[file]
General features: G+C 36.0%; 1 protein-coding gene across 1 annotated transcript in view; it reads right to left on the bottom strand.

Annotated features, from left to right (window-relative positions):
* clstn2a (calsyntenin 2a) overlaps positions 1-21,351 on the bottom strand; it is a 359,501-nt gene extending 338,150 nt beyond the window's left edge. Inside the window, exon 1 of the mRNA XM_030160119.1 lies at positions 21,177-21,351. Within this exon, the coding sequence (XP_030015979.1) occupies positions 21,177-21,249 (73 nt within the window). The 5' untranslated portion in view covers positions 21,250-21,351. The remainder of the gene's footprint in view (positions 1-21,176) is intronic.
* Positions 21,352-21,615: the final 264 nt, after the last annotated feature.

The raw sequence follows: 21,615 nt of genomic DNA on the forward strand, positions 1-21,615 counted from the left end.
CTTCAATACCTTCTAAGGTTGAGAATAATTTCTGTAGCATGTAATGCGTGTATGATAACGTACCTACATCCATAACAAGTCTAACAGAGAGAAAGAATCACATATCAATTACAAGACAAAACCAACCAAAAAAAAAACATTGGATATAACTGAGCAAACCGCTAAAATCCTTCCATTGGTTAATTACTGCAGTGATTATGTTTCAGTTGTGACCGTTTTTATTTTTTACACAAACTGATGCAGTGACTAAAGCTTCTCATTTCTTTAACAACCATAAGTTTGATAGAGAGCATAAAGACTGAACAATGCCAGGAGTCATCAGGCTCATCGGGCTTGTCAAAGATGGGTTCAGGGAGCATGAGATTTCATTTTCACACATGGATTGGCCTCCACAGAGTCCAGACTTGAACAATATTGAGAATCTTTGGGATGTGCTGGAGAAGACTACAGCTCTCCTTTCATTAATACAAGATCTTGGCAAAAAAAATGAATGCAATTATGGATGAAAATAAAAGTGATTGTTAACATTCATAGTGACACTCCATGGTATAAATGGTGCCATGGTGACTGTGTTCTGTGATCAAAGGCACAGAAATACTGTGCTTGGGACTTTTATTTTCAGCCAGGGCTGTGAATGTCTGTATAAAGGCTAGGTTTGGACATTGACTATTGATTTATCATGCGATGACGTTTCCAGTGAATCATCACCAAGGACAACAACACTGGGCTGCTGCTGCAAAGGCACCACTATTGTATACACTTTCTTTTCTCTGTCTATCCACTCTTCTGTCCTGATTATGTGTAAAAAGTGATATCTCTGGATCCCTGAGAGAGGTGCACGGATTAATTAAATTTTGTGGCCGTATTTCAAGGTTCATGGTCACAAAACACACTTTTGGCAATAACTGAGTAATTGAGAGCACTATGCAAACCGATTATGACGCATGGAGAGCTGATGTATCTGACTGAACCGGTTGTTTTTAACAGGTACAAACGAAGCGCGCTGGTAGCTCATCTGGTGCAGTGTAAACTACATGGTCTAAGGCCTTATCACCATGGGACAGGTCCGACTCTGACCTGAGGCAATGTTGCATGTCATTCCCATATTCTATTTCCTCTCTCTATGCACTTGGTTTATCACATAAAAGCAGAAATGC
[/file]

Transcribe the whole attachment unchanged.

General features: G+C 36.0%; 1 protein-coding gene across 1 annotated transcript in view; it reads right to left on the bottom strand.

Annotated features, from left to right (window-relative positions):
* clstn2a (calsyntenin 2a) overlaps positions 1-21,351 on the bottom strand; it is a 359,501-nt gene extending 338,150 nt beyond the window's left edge. Inside the window, exon 1 of the mRNA XM_030160119.1 lies at positions 21,177-21,351. Within this exon, the coding sequence (XP_030015979.1) occupies positions 21,177-21,249 (73 nt within the window). The 5' untranslated portion in view covers positions 21,250-21,351. The remainder of the gene's footprint in view (positions 1-21,176) is intronic.
* Positions 21,352-21,615: the final 264 nt, after the last annotated feature.

The raw sequence follows: 21,615 nt of genomic DNA on the forward strand, positions 1-21,615 counted from the left end.
CTTCAATACCTTCTAAGGTTGAGAATAATTTCTGTAGCATGTAATGCGTGTATGATAACGTACCTACATCCATAACAAGTCTAACAGAGAGAAAGAATCACATATCAATTACAAGACAAAACCAACCAAAAAAAAAACATTGGATATAACTGAGCAAACCGCTAAAATCCTTCCATTGGTTAATTACTGCAGTGATTATGTTTCAGTTGTGACCGTTTTTATTTTTTACACAAACTGATGCAGTGACTAAAGCTTCTCATTTCTTTAACAACCATAAGTTTGATAGAGAGCATAAAGACTGAACAATGCCAGGAGTCATCAGGCTCATCGGGCTTGTCAAAGATGGGTTCAGGGAGCATGAGATTTCATTTTCACACATGGATTGGCCTCCACAGAGTCCAGACTTGAACAATATTGAGAATCTTTGGGATGTGCTGGAGAAGACTACAGCTCTCCTTTCATTAATACAAGATCTTGGCAAAAAAAATGAATGCAATTATGGATGAAAATAAAAGTGATTGTTAACATTCATAGTGACACTCCATGGTATAAATGGTGCCATGGTGACTGTGTTCTGTGATCAAAGGCACAGAAATACTGTGCTTGGGACTTTTATTTTCAGCCAGGGCTGTGAATGTCTGTATAAAGGCTAGGTTTGGACATTGACTATTGATTTATCATGCGATGACGTTTCCAGTGAATCATCACCAAGGACAACAACACTGGGCTGCTGCTGCAAAGGCACCACTATTGTATACACTTTCTTTTCTCTGTCTATCCACTCTTCTGTCCTGATTATGTGTAAAAAGTGATATCTCTGGATCCCTGAGAGAGGTGCACGGATTAATTAAATTTTGTGGCCGTATTTCAAGGTTCATGGTCACAAAACACACTTTTGGCAATAACTGAGTAATTGAGAGCACTATGCAAACCGATTATGACGCATGGAGAGCTGATGTATCTGACTGAACCGGTTGTTTTTAACAGGTACAAACGAAGCGCGCTGGTAGCTCATCTGGTGCAGTGTAAACTACATGGTCTAAGGCCTTATCACCATGGGACAGGTCCGACTCTGACCTGAGGCAATGTTGCATGTCATTCCCATATTCTATTTCCTCTCTCTATGCACTTGGTTTATCACATAAAAGCAGAAATGC